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Wednesday, March 16, 2005

  • Putting the squeeze on big files
  • PhD oral defences are scheduled
  • The talk of the campus
Chris Redmond

Toronto Sportsmen's Show | K-W Woodworking Show

[A motley crew looking to the right]

In the asylum, the inmates visit the bath-house. Jeff De Schiffert, Natalie Mathieson, Steve Ryder, Kara Harun and Nathanael Gibbs are among the "anti-socials, mental patients, and political undesirables" at Charenton in the years following the French revolution, in the drama department's production of "Marat/Sade". It runs tonight through Saturday in the Theatre of the Arts (tickets 888-4908).

Putting the squeeze on big files -- by Graeme Stemp for the UW media relations office

Waterloo professor En-Hui Yang's got his work cut out for him. As holder of the Canada Research Chair in Multimedia Compression and Information Theory, he works hard to make innovations in abstract theory and, at the same time, apply the theory into the real world to benefit society.

"I work with both theory and algorithms," says Yang, a professor of electrical and computer engineering. "Theoretical understanding is crucial in order to develop innovative, efficient algorithms. On the other hand, algorithm design often impacts the development of theory. In addition, with algorithms I take the theory and try to find a way to make it work in a real way. If there is a problem, you can fix it because you know both."

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  • One of his challenges is to make the transfer of huge files easier. "There are two types of multimedia compression: lossless compression and lossy compression. Lossless compression sends everything but in a smaller size, while lossy compression gets rid of information that humans don't really need." But these two types of compression are traditional ones. They generally do not take digital rights management into consideration. When information can be widely distributed, you want to not only compress your data, but also protect your data from any possible infringement. So, Yang works on another kind of compression.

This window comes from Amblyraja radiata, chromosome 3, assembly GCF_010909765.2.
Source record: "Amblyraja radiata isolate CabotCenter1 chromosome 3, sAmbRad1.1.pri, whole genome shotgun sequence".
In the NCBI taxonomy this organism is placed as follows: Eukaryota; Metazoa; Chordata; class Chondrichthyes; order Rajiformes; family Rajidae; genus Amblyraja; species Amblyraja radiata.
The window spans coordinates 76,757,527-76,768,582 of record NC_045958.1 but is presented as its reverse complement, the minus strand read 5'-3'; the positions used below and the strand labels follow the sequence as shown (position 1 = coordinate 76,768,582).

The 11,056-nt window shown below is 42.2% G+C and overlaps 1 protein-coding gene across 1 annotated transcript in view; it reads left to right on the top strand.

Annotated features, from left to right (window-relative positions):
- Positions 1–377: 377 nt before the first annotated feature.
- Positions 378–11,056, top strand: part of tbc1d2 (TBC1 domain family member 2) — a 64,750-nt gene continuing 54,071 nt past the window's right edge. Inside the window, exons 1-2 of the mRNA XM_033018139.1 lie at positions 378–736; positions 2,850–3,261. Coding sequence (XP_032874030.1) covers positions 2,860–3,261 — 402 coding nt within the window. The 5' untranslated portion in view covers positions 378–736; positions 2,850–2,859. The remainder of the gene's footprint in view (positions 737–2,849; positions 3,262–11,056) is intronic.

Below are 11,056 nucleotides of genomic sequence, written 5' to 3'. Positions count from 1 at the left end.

"It's called compression with watermarking. Take digital images, for example. Photographers wanted to protect their picture, so they put copyright information in the image. The image will be compressed, say by JPEG, and the copyright information will be embedded simultaneously in such a way so that the image looks fine, but you can't get rid of the embedded copyright information without rendering the compressed/watermarked image useless."

    Compression with watermarking can also be used as a new way to carry information. While the image is being compressed, other actual information such as relevant text is embedded invisibly into the compressed image. Such a system is very robust because the image actually contains the carried information rather than with the carried information sent along separately.

    Yang also works on improving wireless data transfer through a technique that codes the actual information bits being sent. "The beauty of this system is that you send information within the information. It allows you to encrypt something very easily. Say you send 10 bits of information, then you have two to the power of 10 different combinations. By checking the combination, you can see whether the data is intact or not."

    Another beauty of this method of transfer is that if the signal does get scrambled, the data is not lost. To reorganize the jumbled information, all you have to do is correct the combination. Obviously, Yang's method makes it very easy to correct errors while protecting the integrity of sensitive information.

    "I love to push the theory into the real world," he says. "Sometimes it's not easy to connect the two, but when you do, society and the economy see tremendous short and long term benefits. It's an incredibly rewarding challenge."

    PhD oral defences are scheduled

    There's a story behind each one of them -- the doctoral theses put forward by UW graduate students at the end of their years of research and struggle. Several of them will be defending those theses in the next few days:

    On this week's list from the human resources department:

  • Electrician, plant operations.
  • Writer, dean of engineering, USG 9.
  • Coordinator, graduate admissions and research, school of computer science, USG 4.
  • Giga-to-Nanoelectronics facility manager, electrical and computer engineering, USG 10.
  • Manager, Keystone Campaign, offices of development and alumni affairs, USG 9-11.
  • Graduate assistant, school of computer science, USG 3.
  • General cafeteria helper, food services.
  • Faculty Association assistant, Faculty Association, USG 4.

    Longer descriptions are available on the HR web site.